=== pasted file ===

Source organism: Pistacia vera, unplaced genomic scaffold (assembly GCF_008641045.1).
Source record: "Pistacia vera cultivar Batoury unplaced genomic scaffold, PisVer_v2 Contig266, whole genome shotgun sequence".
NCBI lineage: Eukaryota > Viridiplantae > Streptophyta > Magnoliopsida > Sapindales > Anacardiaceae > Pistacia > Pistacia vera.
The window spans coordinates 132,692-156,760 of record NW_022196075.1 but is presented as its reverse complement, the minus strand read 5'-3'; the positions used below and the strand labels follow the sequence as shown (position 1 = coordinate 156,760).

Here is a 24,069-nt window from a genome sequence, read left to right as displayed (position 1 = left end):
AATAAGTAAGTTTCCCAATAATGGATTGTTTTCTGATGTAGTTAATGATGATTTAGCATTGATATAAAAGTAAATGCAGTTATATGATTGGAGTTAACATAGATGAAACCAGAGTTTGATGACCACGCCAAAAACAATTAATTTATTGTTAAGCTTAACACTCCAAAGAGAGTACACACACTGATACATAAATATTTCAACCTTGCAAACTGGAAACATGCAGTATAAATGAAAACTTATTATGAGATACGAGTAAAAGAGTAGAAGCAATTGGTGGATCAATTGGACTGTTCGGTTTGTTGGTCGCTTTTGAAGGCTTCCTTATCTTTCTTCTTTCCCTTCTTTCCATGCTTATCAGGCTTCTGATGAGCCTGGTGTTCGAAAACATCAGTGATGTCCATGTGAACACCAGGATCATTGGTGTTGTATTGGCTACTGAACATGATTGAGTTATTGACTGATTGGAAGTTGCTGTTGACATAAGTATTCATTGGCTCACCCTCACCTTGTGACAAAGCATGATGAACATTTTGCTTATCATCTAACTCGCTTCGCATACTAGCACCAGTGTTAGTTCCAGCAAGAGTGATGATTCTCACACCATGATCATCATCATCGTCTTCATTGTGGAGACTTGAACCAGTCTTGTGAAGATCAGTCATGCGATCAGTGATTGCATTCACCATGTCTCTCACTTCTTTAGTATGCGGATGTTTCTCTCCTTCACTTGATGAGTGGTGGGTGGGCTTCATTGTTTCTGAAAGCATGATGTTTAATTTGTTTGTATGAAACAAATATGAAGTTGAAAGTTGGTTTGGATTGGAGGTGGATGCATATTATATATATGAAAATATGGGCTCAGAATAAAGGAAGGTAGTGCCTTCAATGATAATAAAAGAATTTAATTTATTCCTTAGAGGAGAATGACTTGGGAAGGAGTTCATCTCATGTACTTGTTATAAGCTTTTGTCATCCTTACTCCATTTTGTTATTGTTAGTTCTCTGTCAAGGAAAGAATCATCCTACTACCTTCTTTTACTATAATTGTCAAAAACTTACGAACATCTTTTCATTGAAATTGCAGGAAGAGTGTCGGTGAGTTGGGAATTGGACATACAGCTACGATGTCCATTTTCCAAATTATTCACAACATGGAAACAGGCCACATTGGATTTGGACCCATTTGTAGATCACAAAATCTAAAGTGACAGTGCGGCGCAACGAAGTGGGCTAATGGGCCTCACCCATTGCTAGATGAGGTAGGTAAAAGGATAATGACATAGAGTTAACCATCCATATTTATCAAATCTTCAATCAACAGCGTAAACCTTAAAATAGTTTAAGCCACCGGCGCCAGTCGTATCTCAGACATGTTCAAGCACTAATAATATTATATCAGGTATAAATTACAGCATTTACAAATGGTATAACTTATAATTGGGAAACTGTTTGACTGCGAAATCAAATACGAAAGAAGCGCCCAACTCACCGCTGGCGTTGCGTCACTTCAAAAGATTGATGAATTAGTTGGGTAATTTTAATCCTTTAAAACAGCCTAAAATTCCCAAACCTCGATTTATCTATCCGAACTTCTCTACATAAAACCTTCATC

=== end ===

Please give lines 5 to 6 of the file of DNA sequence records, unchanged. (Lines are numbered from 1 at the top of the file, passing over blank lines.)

Here is a 24,069-nt window from a genome sequence, read left to right as displayed (position 1 = left end):
AATAAGTAAGTTTCCCAATAATGGATTGTTTTCTGATGTAGTTAATGATGATTTAGCATTGATATAAAAGTAAATGCAGTTATATGATTGGAGTTAACATAGATGAAACCAGAGTTTGATGACCACGCCAAAAACAATTAATTTATTGTTAAGCTTAACACTCCAAAGAGAGTACACACACTGATACATAAATATTTCAACCTTGCAAACTGGAAACATGCAGTATAAATGAAAACTTATTATGAGATACGAGTAAAAGAGTAGAAGCAATTGGTGGATCAATTGGACTGTTCGGTTTGTTGGTCGCTTTTGAAGGCTTCCTTATCTTTCTTCTTTCCCTTCTTTCCATGCTTATCAGGCTTCTGATGAGCCTGGTGTTCGAAAACATCAGTGATGTCCATGTGAACACCAGGATCATTGGTGTTGTATTGGCTACTGAACATGATTGAGTTATTGACTGATTGGAAGTTGCTGTTGACATAAGTATTCATTGGCTCACCCTCACCTTGTGACAAAGCATGATGAACATTTTGCTTATCATCTAACTCGCTTCGCATACTAGCACCAGTGTTAGTTCCAGCAAGAGTGATGATTCTCACACCATGATCATCATCATCGTCTTCATTGTGGAGACTTGAACCAGTCTTGTGAAGATCAGTCATGCGATCAGTGATTGCATTCACCATGTCTCTCACTTCTTTAGTATGCGGATGTTTCTCTCCTTCACTTGATGAGTGGTGGGTGGGCTTCATTGTTTCTGAAAGCATGATGTTTAATTTGTTTGTATGAAACAAATATGAAGTTGAAAGTTGGTTTGGATTGGAGGTGGATGCATATTATATATATGAAAATATGGGCTCAGAATAAAGGAAGGTAGTGCCTTCAATGATAATAAAAGAATTTAATTTATTCCTTAGAGGAGAATGACTTGGGAAGGAGTTCATCTCATGTACTTGTTATAAGCTTTTGTCATCCTTACTCCATTTTGTTATTGTTAGTTCTCTGTCAAGGAAAGAATCATCCTACTACCTTCTTTTACTATAATTGTCAAAAACTTACGAACATCTTTTCATTGAAATTGCAGGAAGAGTGTCGGTGAGTTGGGAATTGGACATACAGCTACGATGTCCATTTTCCAAATTATTCACAACATGGAAACAGGCCACATTGGATTTGGACCCATTTGTAGATCACAAAATCTAAAGTGACAGTGCGGCGCAACGAAGTGGGCTAATGGGCCTCACCCATTGCTAGATGAGGTAGGTAAAAGGATAATGACATAGAGTTAACCATCCATATTTATCAAATCTTCAATCAACAGCGTAAACCTTAAAATAGTTTAAGCCACCGGCGCCAGTCGTATCTCAGACATGTTCAAGCACTAATAATATTATATCAGGTATAAATTACAGCATTTACAAATGGTATAACTTATAATTGGGAAACTGTTTGACTGCGAAATCAAATACGAAAGAAGCGCCCAACTCACCGCTGGCGTTGCGTCACTTCAAAAGATTGATGAATTAGTTGGGTAATTTTAATCCTTTAAAACAGCCTAAAATTCCCAAACCTCGATTTATCTATCCGAACTTCTCTACATAAAACCTTCATC